Totally right Herbie; the Piotroski score can only in my mind be viewed as one of a number of tools to try and sieve your way to stocks that both reduce or manage risk and offer some upside. I doubt any tool or ratio can be used on its own.

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herbie47 23rd Dec '15 6 of 12

In reply to post #115695

Yes thats true, I notice some of the high Piotroski scores also have low Alt. Z1 scores such as Debenhams (LON:DEB). I would rather invest in Taylor Wimpey (LON:TW.) which has a PF score of 5 than Debenhams (LON:DEB) to be honest. I know there are lots of other factors to consider. I thing I do think about Stockopedia it does not take into account debt enough, I know Paul has mentioned this before and other problems such as pension deficits. However some of these are overlooked in a bull market.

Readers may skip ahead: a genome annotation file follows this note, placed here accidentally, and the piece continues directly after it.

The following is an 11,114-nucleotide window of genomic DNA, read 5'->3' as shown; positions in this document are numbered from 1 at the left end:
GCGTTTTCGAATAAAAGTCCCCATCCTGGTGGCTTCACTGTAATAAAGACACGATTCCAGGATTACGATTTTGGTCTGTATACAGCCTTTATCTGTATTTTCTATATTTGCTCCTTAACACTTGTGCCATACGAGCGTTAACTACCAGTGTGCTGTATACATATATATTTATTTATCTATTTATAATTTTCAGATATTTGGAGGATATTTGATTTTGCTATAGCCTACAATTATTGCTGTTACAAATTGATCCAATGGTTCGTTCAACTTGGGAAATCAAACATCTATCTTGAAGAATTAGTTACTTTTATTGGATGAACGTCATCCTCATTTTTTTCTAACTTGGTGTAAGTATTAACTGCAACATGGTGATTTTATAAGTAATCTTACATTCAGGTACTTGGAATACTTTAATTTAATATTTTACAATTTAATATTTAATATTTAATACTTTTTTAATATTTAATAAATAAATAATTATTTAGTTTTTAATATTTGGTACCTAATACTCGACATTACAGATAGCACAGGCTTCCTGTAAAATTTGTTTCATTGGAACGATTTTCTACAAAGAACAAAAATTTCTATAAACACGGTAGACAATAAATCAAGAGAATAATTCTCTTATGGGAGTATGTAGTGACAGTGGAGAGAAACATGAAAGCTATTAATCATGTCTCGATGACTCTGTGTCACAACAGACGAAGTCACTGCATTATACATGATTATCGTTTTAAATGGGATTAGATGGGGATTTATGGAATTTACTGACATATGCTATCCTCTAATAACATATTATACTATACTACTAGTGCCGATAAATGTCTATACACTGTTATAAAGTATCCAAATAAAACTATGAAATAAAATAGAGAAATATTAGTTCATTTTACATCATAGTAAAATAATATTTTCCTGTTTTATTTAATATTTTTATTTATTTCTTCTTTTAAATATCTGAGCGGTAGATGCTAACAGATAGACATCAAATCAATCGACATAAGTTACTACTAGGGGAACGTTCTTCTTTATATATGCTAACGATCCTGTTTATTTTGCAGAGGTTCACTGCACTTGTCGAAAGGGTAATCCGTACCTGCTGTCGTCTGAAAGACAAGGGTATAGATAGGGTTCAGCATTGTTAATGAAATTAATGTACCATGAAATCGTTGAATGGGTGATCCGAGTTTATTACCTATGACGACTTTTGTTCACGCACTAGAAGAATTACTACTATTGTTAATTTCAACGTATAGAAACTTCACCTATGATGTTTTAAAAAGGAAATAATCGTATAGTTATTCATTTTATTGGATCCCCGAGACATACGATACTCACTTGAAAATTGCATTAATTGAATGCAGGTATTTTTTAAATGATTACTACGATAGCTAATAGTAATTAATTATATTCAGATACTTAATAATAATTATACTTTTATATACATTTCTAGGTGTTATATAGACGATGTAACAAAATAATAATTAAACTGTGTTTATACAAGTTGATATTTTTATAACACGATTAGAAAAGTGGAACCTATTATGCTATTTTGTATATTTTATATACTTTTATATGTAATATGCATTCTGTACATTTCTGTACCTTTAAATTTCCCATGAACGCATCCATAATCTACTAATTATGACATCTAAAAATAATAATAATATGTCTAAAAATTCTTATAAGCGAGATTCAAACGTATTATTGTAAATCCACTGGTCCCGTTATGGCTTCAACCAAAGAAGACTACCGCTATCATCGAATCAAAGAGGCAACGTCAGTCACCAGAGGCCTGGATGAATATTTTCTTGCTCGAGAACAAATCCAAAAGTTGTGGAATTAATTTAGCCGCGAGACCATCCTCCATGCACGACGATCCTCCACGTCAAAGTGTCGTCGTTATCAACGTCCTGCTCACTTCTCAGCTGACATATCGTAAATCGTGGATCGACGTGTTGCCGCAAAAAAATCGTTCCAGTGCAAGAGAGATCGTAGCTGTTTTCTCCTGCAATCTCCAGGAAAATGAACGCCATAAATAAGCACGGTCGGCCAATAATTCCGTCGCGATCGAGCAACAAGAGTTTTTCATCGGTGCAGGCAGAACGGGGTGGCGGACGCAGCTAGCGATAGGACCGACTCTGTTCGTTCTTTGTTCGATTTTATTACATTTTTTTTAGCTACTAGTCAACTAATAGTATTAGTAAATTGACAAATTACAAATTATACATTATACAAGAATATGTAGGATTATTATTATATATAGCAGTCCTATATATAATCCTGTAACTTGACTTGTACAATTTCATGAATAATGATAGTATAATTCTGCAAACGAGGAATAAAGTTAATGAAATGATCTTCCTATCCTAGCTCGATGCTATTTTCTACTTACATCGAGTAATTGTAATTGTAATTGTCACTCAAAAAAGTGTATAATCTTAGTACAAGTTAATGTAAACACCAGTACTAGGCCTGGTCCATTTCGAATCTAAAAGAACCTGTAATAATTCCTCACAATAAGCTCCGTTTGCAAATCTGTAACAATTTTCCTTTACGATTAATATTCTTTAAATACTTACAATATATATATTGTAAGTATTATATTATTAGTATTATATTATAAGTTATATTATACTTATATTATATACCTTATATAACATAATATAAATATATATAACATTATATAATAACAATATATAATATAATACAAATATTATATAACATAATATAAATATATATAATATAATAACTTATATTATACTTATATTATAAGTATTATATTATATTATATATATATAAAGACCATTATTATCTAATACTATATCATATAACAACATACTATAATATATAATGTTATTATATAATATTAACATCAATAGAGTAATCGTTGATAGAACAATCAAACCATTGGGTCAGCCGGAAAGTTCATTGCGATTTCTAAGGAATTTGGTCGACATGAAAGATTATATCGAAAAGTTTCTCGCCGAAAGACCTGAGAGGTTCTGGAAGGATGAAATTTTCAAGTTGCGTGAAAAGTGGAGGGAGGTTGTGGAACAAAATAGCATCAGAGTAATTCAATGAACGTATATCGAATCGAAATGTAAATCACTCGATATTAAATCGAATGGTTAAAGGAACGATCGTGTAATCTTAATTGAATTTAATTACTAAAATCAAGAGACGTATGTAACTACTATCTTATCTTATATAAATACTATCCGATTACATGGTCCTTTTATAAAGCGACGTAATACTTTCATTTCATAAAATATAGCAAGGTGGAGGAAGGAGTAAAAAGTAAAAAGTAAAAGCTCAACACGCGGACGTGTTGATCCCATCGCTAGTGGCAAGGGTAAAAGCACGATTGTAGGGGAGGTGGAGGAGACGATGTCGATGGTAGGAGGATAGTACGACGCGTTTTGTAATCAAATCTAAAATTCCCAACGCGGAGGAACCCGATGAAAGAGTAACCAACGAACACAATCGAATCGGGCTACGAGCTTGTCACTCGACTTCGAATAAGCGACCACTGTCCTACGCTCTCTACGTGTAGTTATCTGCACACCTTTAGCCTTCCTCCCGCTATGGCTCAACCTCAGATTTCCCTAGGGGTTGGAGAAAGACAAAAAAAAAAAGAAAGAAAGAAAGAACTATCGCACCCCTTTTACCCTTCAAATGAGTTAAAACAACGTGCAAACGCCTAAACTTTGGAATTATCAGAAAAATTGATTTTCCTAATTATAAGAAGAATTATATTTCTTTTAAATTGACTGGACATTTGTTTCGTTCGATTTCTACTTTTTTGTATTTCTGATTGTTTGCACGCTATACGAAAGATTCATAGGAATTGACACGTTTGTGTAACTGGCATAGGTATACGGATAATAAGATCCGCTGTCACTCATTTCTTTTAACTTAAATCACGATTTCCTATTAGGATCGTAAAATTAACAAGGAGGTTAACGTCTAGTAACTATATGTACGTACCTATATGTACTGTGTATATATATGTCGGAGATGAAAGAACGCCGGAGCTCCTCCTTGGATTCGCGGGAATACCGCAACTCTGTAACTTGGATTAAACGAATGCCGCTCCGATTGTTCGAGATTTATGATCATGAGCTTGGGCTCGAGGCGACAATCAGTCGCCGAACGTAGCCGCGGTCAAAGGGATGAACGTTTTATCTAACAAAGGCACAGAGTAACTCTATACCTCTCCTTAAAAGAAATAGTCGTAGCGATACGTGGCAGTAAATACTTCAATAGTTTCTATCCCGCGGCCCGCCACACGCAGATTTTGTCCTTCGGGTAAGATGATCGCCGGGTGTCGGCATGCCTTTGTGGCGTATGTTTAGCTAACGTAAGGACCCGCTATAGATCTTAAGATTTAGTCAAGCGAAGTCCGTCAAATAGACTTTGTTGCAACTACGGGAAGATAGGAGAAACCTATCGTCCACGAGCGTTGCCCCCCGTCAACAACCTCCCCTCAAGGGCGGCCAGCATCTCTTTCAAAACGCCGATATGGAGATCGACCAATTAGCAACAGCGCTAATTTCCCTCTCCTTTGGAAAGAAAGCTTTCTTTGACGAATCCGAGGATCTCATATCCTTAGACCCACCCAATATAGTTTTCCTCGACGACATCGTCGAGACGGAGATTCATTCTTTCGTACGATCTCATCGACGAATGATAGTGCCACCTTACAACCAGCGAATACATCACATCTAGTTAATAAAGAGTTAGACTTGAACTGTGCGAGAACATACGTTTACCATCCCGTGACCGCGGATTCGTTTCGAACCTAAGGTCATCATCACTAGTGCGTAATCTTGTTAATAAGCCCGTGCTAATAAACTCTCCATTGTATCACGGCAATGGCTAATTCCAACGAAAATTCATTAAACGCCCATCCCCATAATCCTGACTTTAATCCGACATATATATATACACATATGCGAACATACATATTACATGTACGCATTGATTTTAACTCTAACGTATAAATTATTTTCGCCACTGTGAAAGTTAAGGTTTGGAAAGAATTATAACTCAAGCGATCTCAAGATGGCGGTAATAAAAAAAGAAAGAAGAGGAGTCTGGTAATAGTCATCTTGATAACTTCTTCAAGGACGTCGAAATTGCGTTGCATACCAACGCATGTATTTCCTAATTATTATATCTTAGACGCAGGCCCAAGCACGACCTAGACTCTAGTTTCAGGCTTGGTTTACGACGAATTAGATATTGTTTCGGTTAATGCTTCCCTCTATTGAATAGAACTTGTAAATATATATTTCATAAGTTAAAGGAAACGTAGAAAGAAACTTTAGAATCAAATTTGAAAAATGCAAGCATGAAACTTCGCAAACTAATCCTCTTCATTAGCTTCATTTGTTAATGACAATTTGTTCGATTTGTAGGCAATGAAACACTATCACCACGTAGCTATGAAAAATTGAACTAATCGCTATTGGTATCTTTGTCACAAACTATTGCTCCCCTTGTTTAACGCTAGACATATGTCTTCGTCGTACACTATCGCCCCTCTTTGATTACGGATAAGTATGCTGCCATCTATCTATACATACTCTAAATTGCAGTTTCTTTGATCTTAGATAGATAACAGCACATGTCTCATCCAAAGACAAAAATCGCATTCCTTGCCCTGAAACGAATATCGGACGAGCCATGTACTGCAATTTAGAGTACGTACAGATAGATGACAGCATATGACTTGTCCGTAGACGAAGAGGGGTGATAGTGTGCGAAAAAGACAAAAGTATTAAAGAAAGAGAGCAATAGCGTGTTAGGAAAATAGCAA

Park (LON:PKG) is another, high PF score of 9 but only Alt Z2 score of 0.21, how can they be healthy but nearly bankrupt?

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GrindertraderUK 24th Dec '15 7 of 12

In reply to post #115665

Hi charlene , thanks so much for the kind words and wish you the very best for next year.

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GrindertraderUK 24th Dec '15 8 of 12

In reply to post #115668

Yep agree, the noisy bulletin boards is probably the biggest single indicator that trouble is ahead Herbie!


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clarea 24th Dec '15 9 of 12

Some questions if I may Ian,

1) What percentage stop loss do you use ?
2) On Stockopedia do you measure free cash flow against eps reported or eps normalised ?
3) You mention pre tax profit which version is this on Stockopedia operating profit or net profit ?

Out of interest what percentage returns would you say you have averaged over the last three years no issues if you prefer not to say.

Great article and thanks for sharing have a great xmas and new year

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GrindertraderUK 25th Dec '15 10 of 12

In reply to post #115851

Hi clarea,